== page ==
Over the course of our Steel theme, we have heard an awful lot of music played instruments which are variants of the guitar. This is not surprising, but there are other instruments which also fit. To most minds, the harp is probably not one of them. The harp, like the classical guitar, is usually played with nylon strings. Of course, nylon was only invented in 1935, but the mellow sound we think of for harp music was played instruments strung with gut strings before that. Steel strings are far more unusual in harp music. In fact, Mary MacMaster of the Scottish folk duo Sileas is the player I know of who plays a steel stringed harp. What difference does it make? I could try to explain, but Sileas gives the best possible explanation through their music. That’s because the other member of the group, Patsy Seddon, plays the more typical nylon strung harp. The Pipers is a tune that presents the contrast in the two sounds to great effect.

Seddon and MacMaster first came together in a group called Sprangeen, which stayed together for two years, and made their only album in 1984. By the following year, that group was done, and MacMaster and Seddon had become the duo Sileas. They would eventually be inducted into the Scottish Traditional Music Hall of Fame, despite having only made four albums together as a duo. That’s because their other larger group, The Poozies, has proved to be far more stable than Sprangeen, accounting for another seven albums. Seddon and MacMaster are both also fine traditional singers in both English and Scots Gaelic. At least back when I first saw them in 1986, they were also wonderful live performers.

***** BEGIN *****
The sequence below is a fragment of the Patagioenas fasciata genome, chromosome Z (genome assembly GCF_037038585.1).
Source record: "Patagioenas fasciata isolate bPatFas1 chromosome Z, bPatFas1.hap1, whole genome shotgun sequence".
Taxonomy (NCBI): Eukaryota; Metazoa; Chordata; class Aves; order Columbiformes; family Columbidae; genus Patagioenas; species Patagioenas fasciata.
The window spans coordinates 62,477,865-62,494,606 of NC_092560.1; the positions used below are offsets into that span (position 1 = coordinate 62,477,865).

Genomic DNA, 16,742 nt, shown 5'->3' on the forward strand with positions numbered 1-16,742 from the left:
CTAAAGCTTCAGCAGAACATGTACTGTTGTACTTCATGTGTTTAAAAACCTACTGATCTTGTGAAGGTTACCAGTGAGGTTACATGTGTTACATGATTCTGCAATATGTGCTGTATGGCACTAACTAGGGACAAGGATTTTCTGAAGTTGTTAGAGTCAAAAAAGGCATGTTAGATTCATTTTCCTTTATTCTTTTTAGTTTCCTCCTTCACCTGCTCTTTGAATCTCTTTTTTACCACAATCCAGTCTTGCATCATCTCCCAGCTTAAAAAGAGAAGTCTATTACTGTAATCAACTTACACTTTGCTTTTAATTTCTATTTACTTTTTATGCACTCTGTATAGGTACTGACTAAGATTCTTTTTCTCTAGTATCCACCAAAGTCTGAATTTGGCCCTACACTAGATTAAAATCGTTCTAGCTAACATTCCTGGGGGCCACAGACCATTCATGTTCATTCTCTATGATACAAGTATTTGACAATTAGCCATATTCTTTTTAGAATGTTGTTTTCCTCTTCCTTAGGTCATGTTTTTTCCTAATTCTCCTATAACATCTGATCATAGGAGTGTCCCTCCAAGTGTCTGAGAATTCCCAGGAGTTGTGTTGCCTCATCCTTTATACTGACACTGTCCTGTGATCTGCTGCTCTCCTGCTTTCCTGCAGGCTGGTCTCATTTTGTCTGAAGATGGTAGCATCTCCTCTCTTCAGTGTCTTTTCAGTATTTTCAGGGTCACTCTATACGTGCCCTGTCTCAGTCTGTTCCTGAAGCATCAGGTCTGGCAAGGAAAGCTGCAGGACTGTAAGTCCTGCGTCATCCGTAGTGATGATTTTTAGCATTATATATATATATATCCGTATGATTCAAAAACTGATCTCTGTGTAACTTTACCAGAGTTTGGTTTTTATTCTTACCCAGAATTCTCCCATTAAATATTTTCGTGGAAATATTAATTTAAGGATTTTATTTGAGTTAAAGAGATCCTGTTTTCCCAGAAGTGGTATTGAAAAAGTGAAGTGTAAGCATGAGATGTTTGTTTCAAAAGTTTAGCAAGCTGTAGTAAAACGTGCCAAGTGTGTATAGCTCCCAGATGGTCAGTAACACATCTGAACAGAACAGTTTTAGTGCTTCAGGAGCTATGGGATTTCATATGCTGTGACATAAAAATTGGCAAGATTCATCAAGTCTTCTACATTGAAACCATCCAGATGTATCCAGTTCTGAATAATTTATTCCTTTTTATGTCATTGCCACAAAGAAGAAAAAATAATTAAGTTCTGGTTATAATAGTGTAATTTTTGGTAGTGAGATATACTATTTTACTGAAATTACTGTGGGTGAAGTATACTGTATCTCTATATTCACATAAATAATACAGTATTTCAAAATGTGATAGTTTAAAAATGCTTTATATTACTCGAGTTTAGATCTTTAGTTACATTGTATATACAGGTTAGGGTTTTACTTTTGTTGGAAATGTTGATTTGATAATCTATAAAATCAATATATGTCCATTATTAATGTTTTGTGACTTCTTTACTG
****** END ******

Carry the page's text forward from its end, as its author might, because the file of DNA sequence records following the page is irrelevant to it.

Wednesday, April 12, 2017

Steel: Leo Kotke



purchase [ Leo Kotke 6 & 12 String Guitar ]

The only 12-string guitars I have ever seen (or played) were steel stringed. Probably something about the tension/configuration. The one I owned had serious bridge problems - 12 strings of metal pulling against a wooden bridge had bowed the whole thing into contortions, making it almost impossible to fret/play.

It was back about the time I picked up this instrument that I was listening to Gordon Lightfoot, maybe a bit of Simon and Garfunkle, John Fahey and Leo Kotke.


There is a full-ness to the sound of a 12-string that - even with today's options of pedal effects and studio editing - is tough to replicate. The instrument rings like nothing else. (But, for some reason, brings to mind Doublemint gum - double the sound, double the effort) The richer sound comes about from the configuration of pairs of strings that are an octave apart: you're hitting an A, but there are two of them and they are an octave apart (one a higher/lower sound than the other). As a player, (if you are right handed) your left finger needs to depress both strings together and your right hand needs to figure out if you want to hit the higher or lower sound first. Maybe not quite as complex as a pedal steel style, but presenting more complexity than the standard 6-string version.